Income and Happiness

How does happiness vary with income? As noted earlier, studies show that when incomes rise for everybody, measures of well-being don't change (p.67)

 						            Does Absolute Income Matter?

Figure 2.1. Average happiness versus average income over time in Japan

Source: Veenhoven (1993).

much. Consider the example of Japan, which was a very poor country in 1960. Since then, its per-capita income has risen several-fold, and is now among the highest in the industrialized world. (See Figure 2.1.) Yet the average happiness level reported by the Japanese is no higher now than in 1960. They have many more washing machines, cars, cameras and other things than they used to, but they haven't registered significant gains on the happiness scale.

The pattern shown in Figure 2.1 consistently shows up in other countries as well, and that's a puzzle for economists. If getting more income doesn't make people happier, why do they go to such lengths to get more income? Why, for example, do legal associates work 100 hours a week hoping to become partners in law firms? Why do tobacco company CEOs endure the public humiliation of testifying before Congress that there's no evidence that smoking causes serious illnesses?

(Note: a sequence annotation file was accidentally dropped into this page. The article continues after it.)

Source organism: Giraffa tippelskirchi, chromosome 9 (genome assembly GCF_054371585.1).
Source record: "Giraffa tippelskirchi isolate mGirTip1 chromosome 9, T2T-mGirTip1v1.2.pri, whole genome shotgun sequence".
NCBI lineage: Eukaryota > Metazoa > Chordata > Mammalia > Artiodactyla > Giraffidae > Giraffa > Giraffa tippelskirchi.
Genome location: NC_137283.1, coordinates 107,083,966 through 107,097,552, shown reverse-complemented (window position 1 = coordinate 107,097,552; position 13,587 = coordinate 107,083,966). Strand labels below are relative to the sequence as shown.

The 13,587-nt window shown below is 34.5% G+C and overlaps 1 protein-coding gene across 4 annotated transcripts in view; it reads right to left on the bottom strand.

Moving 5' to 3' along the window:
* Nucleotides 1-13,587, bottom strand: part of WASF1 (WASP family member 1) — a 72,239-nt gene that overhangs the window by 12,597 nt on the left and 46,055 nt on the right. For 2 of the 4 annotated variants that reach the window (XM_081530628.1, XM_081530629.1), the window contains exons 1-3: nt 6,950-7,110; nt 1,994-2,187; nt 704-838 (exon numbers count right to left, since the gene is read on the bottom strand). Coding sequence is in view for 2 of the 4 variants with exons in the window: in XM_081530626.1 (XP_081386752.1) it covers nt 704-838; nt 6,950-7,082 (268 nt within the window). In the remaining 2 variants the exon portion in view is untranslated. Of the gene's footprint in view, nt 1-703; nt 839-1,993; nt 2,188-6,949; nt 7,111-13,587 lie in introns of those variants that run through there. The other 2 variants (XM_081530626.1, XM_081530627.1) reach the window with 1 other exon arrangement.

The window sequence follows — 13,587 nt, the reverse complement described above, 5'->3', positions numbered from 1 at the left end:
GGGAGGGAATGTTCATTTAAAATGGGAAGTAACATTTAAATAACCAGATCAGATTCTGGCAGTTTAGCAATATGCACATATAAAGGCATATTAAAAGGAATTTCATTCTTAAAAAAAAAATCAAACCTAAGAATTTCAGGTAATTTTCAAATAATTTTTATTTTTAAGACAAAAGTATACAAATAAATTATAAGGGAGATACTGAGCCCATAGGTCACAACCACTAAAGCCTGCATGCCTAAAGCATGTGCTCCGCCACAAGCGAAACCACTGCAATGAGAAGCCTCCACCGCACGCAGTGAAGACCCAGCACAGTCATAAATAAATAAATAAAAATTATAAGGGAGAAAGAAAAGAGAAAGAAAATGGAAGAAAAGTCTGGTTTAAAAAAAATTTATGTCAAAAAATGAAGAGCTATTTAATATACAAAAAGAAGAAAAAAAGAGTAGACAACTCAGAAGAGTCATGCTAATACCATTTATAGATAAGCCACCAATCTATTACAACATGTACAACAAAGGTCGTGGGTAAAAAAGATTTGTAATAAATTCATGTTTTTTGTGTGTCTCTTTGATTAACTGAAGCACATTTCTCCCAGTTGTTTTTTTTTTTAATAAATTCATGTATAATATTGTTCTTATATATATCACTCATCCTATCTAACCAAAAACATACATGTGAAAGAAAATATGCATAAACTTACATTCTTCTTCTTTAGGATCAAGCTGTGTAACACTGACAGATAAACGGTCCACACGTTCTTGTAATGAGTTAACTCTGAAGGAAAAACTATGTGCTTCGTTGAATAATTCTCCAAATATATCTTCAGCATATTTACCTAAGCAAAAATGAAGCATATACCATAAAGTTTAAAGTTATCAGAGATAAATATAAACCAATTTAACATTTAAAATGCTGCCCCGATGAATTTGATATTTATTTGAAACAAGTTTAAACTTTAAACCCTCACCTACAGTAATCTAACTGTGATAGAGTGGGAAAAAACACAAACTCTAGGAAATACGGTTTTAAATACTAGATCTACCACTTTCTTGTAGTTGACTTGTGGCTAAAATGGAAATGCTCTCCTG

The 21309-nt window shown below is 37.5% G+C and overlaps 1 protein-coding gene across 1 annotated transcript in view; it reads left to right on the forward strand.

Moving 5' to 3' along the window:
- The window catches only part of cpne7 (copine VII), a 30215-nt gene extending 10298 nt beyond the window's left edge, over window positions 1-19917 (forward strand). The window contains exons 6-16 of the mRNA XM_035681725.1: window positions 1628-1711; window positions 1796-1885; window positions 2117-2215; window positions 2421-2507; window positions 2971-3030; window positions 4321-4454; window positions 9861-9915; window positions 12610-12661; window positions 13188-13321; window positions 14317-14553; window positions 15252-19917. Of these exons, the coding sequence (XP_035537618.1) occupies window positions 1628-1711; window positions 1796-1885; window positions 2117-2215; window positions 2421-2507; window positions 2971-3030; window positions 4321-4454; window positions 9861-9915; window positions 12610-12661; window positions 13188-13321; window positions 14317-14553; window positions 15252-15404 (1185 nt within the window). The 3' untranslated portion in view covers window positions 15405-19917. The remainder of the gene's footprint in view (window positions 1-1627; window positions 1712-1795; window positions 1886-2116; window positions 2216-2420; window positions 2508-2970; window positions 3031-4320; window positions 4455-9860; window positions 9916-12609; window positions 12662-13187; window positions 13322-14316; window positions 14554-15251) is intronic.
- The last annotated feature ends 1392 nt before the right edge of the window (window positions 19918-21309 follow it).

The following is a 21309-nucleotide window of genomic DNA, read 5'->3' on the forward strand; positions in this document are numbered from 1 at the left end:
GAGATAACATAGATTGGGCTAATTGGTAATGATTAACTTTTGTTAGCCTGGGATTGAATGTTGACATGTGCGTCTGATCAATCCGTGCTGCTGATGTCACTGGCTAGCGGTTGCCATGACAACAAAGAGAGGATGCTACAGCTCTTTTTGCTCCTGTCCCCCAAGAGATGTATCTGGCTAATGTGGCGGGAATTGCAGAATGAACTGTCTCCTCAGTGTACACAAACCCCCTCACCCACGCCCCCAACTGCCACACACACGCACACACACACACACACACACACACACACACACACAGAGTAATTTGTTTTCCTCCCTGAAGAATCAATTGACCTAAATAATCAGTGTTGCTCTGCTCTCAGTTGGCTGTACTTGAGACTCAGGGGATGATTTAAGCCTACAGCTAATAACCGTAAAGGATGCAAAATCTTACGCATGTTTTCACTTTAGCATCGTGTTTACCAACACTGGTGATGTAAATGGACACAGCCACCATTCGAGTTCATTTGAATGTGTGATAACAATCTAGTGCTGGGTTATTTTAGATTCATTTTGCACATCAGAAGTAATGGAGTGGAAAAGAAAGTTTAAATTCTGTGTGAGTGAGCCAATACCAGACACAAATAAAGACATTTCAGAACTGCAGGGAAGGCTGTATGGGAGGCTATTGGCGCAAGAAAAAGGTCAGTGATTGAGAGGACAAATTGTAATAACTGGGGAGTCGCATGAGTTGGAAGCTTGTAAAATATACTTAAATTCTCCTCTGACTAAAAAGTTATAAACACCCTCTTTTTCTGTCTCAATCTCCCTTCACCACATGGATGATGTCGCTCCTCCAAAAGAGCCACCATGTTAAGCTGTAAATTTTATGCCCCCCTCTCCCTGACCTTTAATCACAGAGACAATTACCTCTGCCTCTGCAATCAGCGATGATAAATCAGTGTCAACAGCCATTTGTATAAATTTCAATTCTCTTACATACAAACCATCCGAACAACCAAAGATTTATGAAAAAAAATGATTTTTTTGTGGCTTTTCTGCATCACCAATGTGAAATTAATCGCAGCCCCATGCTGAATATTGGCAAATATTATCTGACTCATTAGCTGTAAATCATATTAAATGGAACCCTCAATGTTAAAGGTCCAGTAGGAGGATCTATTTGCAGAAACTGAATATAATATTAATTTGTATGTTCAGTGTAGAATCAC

It turns out that if you measure the income–happiness relationship in another way, you get just what the economists suspected all along. Consider Figure 2.2, which shows this relationship for the United States during a brief period during the 1980s. When we plot average happiness versus average income for clusters of people in a given country at a given time, as in the diagram, rich people are in fact a lot happier than poor people. It's actually an astonishingly large difference. There's no one single change you can imagine that would make your life improve on the happiness scale as much as to move from the bottom 5 percent on the income scale to the top 5 percent.

The patterns portrayed in Figure 2.1 and Figure 2.2 are not only consistent with the view that relative income is a far better predictor of happiness than absolute income, but they also seem to suggest that absolute income may not matter at all. Some social scientists who have pondered the significance of this finding have concluded that, at least for people in (p.68)

 						            Does Absolute Income Matter?

Figure 2.2. Income versus satisfaction in the US, 1981–4

Source: Diener et al., (1993: 195–223).